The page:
Snaefellsnes Peninsula


July 3: 002Our last long day on the road. When we started out,  I felt like we were on a road rally, which by the way I think Iceland would be a great place to rally, because we had a discrepancy between our map and the GPS (again). The only obstacle for a rally would be the lack of hotels for a big group.  The first part of the day was really not so interesting to us. We were in farm land with mountains in the background. Much like the western states in the US. However, the setting became more stunning as we drove along. Unfortunately, the weather and roads deteriorated. We drove wet, sometimes muddy gravel much of the way on route 54 with plenty of one lane bridges. (I washed the car twice today!)012

 

 

008We made a stop at Glaumbaer at a site which had been a farm for 900 years and is now a heritage museum. Many of the original sod houses and buildings have 007been restored to their original state.

 

 

We ate lunch in a small village along with the locals. Fish of course. I think it was Arctic Char and very fresh. 011

 

 

 

 

Before reaching our hotel, we drove 015through the Snaefellsjokull National Park with unusual landforms and lava fields. It is the oldest national park in Iceland and named for the 4446 m tall stratovolcano and glacier. It is popular with the paranormal community and in 1993 hundreds of UFO enthusiasts gathered in the  hopes of greeting alien visitors. They were disappointed.  We only made one stop because of weather but are lots of things to see here if you have the time.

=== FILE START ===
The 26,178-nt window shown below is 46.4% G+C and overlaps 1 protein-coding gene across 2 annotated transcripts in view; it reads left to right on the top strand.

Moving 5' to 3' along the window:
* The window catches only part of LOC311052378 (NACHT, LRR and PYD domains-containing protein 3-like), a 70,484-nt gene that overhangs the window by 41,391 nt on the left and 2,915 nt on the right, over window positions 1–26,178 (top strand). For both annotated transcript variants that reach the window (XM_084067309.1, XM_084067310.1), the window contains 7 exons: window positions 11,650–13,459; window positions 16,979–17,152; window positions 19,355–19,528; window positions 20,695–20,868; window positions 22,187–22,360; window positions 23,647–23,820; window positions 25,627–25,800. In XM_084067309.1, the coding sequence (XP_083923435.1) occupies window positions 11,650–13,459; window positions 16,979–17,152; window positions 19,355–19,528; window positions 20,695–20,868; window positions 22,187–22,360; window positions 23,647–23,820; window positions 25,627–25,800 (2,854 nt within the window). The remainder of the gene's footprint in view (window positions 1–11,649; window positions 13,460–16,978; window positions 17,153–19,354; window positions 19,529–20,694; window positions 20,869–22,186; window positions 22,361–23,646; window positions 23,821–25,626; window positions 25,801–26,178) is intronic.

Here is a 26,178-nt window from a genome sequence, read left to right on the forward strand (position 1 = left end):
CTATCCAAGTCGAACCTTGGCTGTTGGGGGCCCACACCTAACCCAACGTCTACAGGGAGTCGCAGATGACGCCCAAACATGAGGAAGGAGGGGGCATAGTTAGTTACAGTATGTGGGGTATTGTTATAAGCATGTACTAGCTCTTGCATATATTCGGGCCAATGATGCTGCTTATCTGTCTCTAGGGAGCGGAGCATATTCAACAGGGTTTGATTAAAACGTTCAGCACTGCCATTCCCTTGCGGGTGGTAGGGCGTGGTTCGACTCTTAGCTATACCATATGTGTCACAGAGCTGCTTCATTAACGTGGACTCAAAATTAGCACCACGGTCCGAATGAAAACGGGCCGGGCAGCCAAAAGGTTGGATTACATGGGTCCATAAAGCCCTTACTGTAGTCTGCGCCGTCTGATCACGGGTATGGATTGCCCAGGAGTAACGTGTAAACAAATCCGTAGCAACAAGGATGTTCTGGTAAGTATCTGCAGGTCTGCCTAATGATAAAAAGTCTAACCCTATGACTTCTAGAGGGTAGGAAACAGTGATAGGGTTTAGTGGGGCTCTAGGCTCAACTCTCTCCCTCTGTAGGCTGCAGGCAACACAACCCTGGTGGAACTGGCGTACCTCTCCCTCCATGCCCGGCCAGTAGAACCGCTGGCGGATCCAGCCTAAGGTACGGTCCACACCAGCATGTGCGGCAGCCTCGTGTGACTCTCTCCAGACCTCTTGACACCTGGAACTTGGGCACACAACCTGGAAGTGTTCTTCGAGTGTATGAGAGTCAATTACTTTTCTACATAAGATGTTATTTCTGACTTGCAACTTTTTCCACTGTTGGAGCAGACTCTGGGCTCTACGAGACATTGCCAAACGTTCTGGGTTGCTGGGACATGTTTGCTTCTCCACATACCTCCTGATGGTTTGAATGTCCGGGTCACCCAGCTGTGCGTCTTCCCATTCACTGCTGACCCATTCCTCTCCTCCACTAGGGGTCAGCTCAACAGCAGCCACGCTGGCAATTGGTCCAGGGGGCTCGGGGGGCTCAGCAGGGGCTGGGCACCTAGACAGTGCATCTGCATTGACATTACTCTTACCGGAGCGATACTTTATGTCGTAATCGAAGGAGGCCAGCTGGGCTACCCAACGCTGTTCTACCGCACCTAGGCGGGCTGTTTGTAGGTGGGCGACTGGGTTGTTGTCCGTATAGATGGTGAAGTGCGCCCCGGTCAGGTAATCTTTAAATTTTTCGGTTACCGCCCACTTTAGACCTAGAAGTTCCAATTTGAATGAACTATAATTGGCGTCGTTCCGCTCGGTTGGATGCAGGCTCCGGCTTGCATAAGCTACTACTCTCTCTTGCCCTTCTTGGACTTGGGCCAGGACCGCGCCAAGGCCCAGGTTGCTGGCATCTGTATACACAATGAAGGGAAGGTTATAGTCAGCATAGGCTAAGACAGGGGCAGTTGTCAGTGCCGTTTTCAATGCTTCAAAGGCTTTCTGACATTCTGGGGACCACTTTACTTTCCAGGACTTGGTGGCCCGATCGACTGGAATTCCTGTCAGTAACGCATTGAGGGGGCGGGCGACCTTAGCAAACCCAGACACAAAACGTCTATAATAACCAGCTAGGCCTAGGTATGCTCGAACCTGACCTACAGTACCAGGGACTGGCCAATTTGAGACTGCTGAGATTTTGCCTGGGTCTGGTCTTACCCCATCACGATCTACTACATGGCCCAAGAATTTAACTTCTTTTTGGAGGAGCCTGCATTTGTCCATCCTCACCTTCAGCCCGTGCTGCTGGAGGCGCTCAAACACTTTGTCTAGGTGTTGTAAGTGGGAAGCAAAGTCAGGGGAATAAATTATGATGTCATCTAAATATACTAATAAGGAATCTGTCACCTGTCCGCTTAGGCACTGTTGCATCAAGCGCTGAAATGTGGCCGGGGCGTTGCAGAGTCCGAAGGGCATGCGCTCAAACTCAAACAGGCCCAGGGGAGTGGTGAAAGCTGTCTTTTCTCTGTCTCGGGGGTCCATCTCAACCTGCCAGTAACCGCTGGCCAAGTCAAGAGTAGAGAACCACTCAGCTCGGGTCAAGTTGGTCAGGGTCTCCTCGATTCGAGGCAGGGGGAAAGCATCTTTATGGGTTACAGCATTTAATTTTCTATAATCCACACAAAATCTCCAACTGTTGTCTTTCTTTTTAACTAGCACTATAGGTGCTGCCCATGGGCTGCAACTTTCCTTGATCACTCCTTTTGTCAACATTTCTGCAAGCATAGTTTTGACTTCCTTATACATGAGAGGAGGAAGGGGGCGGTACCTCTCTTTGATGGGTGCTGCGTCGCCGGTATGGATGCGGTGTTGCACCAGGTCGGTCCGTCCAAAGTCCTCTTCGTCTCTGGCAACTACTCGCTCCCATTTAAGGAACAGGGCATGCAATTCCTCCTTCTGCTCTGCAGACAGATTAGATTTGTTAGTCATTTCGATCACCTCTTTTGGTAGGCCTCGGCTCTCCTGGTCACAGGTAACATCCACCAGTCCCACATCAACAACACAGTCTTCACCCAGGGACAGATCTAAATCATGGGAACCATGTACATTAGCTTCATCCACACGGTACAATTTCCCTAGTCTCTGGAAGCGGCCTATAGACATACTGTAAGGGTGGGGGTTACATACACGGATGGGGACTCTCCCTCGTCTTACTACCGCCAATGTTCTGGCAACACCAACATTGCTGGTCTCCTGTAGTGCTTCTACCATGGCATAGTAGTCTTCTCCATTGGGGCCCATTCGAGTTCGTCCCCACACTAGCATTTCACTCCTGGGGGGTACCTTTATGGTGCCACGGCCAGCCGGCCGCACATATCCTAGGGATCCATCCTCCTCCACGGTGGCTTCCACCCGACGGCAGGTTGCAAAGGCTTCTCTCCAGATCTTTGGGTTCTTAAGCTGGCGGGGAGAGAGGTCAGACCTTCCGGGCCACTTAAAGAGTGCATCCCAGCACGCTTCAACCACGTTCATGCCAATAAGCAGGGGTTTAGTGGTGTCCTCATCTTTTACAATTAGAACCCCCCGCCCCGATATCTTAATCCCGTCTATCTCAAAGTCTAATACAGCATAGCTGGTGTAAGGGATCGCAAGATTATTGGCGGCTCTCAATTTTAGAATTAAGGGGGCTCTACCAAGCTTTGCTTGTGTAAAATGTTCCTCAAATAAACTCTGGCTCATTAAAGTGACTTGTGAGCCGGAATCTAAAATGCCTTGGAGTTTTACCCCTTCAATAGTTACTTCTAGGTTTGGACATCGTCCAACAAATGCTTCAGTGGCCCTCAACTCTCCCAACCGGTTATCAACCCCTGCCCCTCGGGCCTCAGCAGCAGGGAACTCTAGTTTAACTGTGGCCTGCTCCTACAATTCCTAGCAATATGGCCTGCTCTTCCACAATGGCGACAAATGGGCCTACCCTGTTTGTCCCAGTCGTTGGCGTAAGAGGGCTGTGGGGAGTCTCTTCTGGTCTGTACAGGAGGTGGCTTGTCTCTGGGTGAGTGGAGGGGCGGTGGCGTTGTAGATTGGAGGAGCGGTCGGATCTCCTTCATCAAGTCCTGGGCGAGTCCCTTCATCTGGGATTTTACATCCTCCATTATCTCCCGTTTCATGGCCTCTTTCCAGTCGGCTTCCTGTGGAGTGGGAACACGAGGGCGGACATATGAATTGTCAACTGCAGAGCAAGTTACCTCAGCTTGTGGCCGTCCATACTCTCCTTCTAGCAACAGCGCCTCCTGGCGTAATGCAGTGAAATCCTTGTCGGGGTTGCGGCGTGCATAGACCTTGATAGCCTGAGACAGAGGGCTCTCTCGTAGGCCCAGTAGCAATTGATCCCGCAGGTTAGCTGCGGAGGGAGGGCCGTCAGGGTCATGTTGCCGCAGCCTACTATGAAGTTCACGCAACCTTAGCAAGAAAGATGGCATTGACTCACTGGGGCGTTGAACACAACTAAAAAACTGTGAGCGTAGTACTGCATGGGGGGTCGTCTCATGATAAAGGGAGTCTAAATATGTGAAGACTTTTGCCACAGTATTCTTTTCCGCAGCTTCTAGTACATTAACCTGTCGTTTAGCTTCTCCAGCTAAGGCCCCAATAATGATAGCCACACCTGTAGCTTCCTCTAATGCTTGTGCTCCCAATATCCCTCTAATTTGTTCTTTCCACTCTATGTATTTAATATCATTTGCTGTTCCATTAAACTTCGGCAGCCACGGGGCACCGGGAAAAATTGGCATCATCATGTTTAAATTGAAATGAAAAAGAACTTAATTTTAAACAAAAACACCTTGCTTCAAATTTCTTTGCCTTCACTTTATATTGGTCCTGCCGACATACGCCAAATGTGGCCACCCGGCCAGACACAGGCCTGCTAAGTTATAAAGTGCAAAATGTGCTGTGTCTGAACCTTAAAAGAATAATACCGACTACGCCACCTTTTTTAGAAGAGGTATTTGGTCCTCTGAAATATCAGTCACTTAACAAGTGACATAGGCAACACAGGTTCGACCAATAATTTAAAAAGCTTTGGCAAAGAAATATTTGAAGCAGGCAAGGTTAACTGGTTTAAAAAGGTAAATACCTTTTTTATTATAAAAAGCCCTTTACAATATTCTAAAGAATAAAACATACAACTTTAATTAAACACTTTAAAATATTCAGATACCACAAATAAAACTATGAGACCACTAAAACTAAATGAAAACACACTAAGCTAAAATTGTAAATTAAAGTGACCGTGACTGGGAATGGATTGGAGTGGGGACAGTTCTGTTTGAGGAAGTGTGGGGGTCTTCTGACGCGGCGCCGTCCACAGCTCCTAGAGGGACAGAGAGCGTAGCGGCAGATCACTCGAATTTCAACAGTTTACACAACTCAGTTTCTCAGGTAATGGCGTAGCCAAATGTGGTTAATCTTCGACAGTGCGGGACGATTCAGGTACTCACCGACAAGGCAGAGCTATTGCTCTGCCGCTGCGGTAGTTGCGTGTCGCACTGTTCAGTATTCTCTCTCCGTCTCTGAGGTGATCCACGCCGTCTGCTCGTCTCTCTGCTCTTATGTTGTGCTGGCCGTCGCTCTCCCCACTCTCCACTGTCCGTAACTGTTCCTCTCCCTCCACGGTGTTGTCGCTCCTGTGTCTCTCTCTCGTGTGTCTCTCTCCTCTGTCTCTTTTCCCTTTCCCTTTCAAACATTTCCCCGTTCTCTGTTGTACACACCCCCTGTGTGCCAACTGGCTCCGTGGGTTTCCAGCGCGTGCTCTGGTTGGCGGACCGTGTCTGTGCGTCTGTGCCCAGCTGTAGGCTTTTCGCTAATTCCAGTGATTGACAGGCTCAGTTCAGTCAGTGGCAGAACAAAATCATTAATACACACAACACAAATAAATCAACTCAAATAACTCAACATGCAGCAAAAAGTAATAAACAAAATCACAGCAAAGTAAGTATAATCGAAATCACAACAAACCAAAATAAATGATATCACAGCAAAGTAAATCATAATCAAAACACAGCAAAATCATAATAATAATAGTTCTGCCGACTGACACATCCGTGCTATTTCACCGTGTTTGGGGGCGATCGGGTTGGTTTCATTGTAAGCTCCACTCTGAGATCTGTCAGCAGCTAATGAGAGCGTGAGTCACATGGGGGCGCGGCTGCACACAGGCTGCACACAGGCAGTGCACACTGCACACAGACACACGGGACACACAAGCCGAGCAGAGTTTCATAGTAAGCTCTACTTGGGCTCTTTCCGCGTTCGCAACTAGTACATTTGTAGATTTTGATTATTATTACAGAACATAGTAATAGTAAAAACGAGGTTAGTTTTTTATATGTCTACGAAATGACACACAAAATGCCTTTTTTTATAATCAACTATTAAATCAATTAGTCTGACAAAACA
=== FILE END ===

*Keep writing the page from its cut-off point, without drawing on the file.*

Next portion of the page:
Our hotel, Budir is the most elegant one on our trip. It is set on an isolated point on the Snaefrellsnes peninsula. 020023This is the view from the lounge. Dinner was excellent and well presented in a dining room looking over the water. Can’t say enough about this stop.

I must add one thing that in all our travels seems to be unique to Iceland. Each morning the breakfast buffet is complete with a bottle of Icelandic cod liver oil! 008

 

 

 

 

 

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About ejhowle23

Authors and adventurers, participated in the World Race 2011, an automobile rally from New York to Paris, crossing three continents and 14,000 land miles. Following much the same route as the setting for our debut novel, The Long Road to Paris. This blog describes our own adventures and challenges. And now you can follow our Bahamas sailing adventure that provides the setting for our second novel, Night Watch. Our rally, the African Safari Challenge, crossed five countries in South Africa in May 2014 and in 2015 we participated in the second Trans-American rally this time from Nova Scotia to San Francisco. Spring of 2016 we travelled 28 days around Australia with friends from previous rallies and in the fall participated in our most exhausting rally through Argentina, Chili and Peru- the Rally of the Incas. We were awarded the Against All Odds award. We're still not sure if this was for us or our car. Stewball never broke down and we hardly did. We will soon take on Iceland as a self-drive tour and in the fall of 2017 we will participate in the Odyssey Italia and then back to Africa for a do-over (almost) of the Africa Safari Challenge.
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2 Responses to Snaefellsnes Peninsula

  1. TBC says:

    Not sure I approve of the breakfast standard, but so glad the rest of the food was great. What an adventure!

    • ejhowle23 says:

      It was great. Can’t say enough. I would recommend you renew you efforts to do a photo class here. Everywhere you look there are natural wonders to photograph.

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